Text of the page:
Our course is based on person-centred psychology and offers an experiential form of psychotherapy and counselling that emphasises personal responsibility, focused on the individual's experience in the present moment, the therapist-client relationship, and the environmental and social contexts of a person's life. Such an approach helps people flourish.

The following are from Carl Rogers himself, including his two most famous books and his two most important articles:

  • Rogers, C.R. (1951). Client-Centred Therapy: Its Current Practice, Implications and Theory. Boston: Houghton Mifflin.
  • Rogers, C.R. (1957). The necessary and sufficient conditions of therapeutic personality change. Journal of Consulting Psychology, 21, 95-103.
  • Rogers, C.R. (1959). A theory of therapy, personality, and interpersonal relationships as developed in the client-centered framework in S. Koch (Ed.), Psychology: A Study of a Science, Vol.3: Formulations of the Person and the Social Context (pp.184-256). New York: McGraw-Hill.
  • Rogers, C.R. (1961). On Becoming a Person. Boston: Houghton Mifflin.
Are there any books you recommend?
  • Cooper, M, O'Hara, M, Schmid, PF, and Bohart, A (2013). The Handbook of Person-Centred and Experiential Psychotherapy and Counselling. Palgrave: Houndmills – an up to date reference to many of the key authors and ideas in the field of person-centred experiential psychotherapy and counselling
  • Worsley, R, & Joseph, S (2007). (Eds.) Person-Centred Practice: Case Studies in Positive Psychology. PCCS Books: Ross-on-Wye – this book contains a series of engaging case examples which shows you what person-centred practice looks like with a range of different clients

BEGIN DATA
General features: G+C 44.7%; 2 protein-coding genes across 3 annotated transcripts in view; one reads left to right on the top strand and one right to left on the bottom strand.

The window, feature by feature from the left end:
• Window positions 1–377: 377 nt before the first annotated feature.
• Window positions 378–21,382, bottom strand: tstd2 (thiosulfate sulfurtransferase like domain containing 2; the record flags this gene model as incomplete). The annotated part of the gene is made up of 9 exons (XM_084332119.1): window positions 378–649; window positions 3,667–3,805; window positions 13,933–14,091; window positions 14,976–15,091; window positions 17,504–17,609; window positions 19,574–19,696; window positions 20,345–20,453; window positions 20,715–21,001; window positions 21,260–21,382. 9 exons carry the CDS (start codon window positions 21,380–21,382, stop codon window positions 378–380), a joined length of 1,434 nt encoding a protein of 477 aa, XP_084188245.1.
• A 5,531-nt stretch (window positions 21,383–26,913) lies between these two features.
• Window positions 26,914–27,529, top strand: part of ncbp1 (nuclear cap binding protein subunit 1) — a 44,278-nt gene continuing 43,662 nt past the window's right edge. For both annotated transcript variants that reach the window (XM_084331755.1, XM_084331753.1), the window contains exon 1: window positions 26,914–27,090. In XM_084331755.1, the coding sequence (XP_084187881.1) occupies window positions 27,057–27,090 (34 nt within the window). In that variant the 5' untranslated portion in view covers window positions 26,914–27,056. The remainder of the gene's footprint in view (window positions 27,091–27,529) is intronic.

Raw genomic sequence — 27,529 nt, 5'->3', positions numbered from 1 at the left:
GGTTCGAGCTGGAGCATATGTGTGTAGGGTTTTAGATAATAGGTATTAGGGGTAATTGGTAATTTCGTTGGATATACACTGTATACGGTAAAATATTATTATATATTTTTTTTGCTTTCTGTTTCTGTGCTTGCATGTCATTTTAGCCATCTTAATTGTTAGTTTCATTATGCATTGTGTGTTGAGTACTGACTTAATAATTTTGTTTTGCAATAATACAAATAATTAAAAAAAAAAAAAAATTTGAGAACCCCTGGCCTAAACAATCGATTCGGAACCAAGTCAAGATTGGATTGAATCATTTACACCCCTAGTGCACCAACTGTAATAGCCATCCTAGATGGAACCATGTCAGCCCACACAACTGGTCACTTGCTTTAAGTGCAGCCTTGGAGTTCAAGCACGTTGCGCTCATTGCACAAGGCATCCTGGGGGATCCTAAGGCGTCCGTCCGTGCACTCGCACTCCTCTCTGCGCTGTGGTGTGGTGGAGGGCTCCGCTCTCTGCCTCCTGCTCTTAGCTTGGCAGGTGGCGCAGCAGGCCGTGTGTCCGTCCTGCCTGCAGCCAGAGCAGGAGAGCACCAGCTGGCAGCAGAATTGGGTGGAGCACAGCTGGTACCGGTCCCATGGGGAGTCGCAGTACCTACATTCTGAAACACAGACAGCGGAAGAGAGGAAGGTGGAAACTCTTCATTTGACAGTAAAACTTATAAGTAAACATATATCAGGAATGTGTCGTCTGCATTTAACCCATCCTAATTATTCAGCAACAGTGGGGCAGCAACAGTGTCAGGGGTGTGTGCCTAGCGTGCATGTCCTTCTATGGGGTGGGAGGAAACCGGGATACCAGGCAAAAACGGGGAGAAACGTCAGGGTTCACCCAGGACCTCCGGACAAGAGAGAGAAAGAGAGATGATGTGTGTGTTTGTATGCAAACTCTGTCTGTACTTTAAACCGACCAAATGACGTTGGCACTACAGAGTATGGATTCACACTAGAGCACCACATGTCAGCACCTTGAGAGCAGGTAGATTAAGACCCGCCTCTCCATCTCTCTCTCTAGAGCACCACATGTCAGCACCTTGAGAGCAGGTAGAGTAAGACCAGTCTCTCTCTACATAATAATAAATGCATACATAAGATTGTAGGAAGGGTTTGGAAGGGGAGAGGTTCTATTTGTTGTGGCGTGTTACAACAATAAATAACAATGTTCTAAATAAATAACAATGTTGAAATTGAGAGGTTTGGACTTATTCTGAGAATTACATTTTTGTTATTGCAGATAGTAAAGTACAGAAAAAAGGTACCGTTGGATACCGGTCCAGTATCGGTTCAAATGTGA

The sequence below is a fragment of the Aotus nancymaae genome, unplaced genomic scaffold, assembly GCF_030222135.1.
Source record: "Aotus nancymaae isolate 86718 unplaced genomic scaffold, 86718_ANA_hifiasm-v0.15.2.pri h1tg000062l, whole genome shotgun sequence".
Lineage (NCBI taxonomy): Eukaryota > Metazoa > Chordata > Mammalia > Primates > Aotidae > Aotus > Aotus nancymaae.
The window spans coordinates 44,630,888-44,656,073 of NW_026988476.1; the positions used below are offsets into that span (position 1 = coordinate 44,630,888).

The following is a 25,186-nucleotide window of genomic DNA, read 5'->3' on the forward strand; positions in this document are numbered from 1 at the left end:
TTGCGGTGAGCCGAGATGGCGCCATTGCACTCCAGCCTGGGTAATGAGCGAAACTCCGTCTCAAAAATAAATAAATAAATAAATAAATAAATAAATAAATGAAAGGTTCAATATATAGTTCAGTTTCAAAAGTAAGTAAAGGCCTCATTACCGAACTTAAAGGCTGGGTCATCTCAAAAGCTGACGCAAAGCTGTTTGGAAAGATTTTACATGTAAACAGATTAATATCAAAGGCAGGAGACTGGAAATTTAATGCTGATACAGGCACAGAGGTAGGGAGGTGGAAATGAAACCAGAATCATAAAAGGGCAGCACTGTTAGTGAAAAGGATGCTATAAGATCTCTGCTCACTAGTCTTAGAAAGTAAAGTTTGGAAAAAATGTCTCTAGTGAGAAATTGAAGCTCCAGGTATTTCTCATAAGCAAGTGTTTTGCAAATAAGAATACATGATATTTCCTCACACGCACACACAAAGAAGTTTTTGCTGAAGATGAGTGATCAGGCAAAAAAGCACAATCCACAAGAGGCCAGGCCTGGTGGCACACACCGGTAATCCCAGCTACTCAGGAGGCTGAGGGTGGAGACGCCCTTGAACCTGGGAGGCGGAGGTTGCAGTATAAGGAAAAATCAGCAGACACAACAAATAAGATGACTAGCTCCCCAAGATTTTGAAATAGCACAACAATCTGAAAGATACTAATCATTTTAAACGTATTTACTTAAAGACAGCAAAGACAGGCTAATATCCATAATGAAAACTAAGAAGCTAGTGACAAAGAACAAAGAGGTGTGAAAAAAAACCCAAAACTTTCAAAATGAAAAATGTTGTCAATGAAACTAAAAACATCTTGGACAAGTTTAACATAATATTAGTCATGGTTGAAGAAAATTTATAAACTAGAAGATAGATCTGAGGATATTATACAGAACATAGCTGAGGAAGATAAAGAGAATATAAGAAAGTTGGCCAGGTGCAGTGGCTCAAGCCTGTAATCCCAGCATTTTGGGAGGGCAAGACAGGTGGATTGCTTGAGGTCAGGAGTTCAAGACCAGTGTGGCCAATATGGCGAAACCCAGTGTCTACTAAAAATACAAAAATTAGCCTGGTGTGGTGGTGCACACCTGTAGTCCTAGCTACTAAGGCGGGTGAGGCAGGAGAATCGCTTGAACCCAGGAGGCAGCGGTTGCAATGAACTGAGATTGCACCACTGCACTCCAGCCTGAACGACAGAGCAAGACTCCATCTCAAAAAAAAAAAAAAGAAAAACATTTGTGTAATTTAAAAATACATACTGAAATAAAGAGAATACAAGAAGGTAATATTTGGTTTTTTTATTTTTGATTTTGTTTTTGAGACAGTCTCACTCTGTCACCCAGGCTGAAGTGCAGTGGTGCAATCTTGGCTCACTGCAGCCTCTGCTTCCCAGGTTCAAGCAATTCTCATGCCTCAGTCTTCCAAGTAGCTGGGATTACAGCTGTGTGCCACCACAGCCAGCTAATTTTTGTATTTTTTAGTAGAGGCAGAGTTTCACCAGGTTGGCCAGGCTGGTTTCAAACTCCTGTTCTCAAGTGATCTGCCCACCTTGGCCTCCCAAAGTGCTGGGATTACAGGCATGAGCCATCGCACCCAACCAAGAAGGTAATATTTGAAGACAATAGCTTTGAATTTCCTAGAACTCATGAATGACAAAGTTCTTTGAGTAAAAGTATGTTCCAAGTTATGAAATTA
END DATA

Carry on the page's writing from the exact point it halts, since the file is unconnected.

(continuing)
• Levitt, BE (2008). (Ed.) Reflections on Human Potential: Bridging the Person-Centred Approach and Positive Psychology. Ross-on-Wye: PCCS Books – an innovative book which shows how the person-centred approach takes a positive psychology look at human flourishing
  • Proctor, G, Cooper, M, Sanders, P, & Malcolm, B (2006). Politicising the Person-Centred Approach: An Agenda for Social Change. Ross-on-Wye: PCCS Books – this radical book puts the person-centred approach in the context of social and political factors
  • Kirschenbaum, H. ( 2007). The life and work of Carl Rogers. PCCS Books: Ross-on-Wye
  • Joseph, S. (2010). Therapeutic Approaches in Counselling and Psychotherapy: An introduction. Basingstoke: Palgrave – a general introduction to the field of counselling and psychotherapy for those new to the field and who wish to find out about the different types of therapy
  • Murphy, D. (2017) (Ed.). Counselling Psychology: A textbook for study and practice




School of Education

University of Nottingham
Jubilee Campus
Wollaton Road
Nottingham, NG8 1BB